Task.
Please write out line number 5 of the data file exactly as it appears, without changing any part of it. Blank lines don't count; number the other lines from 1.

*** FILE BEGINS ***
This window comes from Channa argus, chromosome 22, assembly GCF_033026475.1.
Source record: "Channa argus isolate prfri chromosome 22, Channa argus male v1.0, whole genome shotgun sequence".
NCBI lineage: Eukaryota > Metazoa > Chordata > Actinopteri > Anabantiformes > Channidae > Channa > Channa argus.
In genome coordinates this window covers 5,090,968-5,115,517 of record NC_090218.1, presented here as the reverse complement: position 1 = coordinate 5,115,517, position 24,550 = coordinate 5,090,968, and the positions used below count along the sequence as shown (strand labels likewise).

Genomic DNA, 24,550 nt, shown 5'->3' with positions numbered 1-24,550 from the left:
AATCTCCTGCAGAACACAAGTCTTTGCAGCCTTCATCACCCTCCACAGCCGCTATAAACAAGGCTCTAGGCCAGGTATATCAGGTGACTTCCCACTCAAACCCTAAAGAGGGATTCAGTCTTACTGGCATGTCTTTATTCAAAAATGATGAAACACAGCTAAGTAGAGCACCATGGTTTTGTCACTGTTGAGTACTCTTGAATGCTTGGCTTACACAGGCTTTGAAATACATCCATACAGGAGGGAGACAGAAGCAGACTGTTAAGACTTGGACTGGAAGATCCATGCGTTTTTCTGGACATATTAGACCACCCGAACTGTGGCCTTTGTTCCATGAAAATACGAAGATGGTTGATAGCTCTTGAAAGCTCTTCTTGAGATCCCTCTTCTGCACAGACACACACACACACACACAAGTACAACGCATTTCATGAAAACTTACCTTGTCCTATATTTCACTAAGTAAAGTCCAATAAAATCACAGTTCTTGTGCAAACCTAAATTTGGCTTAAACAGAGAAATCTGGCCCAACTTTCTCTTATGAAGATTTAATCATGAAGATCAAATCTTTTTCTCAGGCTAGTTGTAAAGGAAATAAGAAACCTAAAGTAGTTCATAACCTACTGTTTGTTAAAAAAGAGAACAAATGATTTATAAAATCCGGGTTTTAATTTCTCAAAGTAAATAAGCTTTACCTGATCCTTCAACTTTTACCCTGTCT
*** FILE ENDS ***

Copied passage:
Genomic DNA, 24,550 nt, shown 5'->3' with positions numbered 1-24,550 from the left: